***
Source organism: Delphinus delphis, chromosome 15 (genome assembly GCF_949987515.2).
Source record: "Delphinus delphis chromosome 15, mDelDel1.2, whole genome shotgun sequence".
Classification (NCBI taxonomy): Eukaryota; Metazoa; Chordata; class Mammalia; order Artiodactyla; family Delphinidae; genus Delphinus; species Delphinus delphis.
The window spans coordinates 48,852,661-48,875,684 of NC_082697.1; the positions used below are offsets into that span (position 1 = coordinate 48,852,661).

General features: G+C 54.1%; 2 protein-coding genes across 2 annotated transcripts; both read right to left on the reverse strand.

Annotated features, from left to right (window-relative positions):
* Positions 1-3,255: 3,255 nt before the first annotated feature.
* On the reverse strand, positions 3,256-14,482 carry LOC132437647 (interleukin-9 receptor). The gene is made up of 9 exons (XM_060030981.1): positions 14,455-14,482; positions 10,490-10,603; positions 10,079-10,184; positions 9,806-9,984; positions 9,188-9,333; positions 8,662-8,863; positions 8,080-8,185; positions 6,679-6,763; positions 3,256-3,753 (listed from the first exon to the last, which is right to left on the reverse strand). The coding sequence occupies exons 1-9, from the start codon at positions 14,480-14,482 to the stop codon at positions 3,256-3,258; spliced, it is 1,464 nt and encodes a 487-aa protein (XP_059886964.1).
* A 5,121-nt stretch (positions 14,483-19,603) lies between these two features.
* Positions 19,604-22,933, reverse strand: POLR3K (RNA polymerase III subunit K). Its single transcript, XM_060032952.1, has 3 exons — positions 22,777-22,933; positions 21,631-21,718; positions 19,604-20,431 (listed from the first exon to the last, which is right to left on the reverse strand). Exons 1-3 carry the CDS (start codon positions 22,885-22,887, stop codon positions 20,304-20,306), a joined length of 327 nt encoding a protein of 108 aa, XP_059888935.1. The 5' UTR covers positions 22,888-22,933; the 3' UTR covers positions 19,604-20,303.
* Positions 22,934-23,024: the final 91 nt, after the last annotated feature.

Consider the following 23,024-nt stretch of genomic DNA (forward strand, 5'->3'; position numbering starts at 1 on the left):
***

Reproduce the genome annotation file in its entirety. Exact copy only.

Source organism: Delphinus delphis, chromosome 15 (genome assembly GCF_949987515.2).
Source record: "Delphinus delphis chromosome 15, mDelDel1.2, whole genome shotgun sequence".
Classification (NCBI taxonomy): Eukaryota; Metazoa; Chordata; class Mammalia; order Artiodactyla; family Delphinidae; genus Delphinus; species Delphinus delphis.
The window spans coordinates 48,852,661-48,875,684 of NC_082697.1; the positions used below are offsets into that span (position 1 = coordinate 48,852,661).

General features: G+C 54.1%; 2 protein-coding genes across 2 annotated transcripts; both read right to left on the reverse strand.

Annotated features, from left to right (window-relative positions):
* Positions 1-3,255: 3,255 nt before the first annotated feature.
* On the reverse strand, positions 3,256-14,482 carry LOC132437647 (interleukin-9 receptor). The gene is made up of 9 exons (XM_060030981.1): positions 14,455-14,482; positions 10,490-10,603; positions 10,079-10,184; positions 9,806-9,984; positions 9,188-9,333; positions 8,662-8,863; positions 8,080-8,185; positions 6,679-6,763; positions 3,256-3,753 (listed from the first exon to the last, which is right to left on the reverse strand). The coding sequence occupies exons 1-9, from the start codon at positions 14,480-14,482 to the stop codon at positions 3,256-3,258; spliced, it is 1,464 nt and encodes a 487-aa protein (XP_059886964.1).
* A 5,121-nt stretch (positions 14,483-19,603) lies between these two features.
* Positions 19,604-22,933, reverse strand: POLR3K (RNA polymerase III subunit K). Its single transcript, XM_060032952.1, has 3 exons — positions 22,777-22,933; positions 21,631-21,718; positions 19,604-20,431 (listed from the first exon to the last, which is right to left on the reverse strand). Exons 1-3 carry the CDS (start codon positions 22,885-22,887, stop codon positions 20,304-20,306), a joined length of 327 nt encoding a protein of 108 aa, XP_059888935.1. The 5' UTR covers positions 22,888-22,933; the 3' UTR covers positions 19,604-20,303.
* Positions 22,934-23,024: the final 91 nt, after the last annotated feature.

Consider the following 23,024-nt stretch of genomic DNA (forward strand, 5'->3'; position numbering starts at 1 on the left):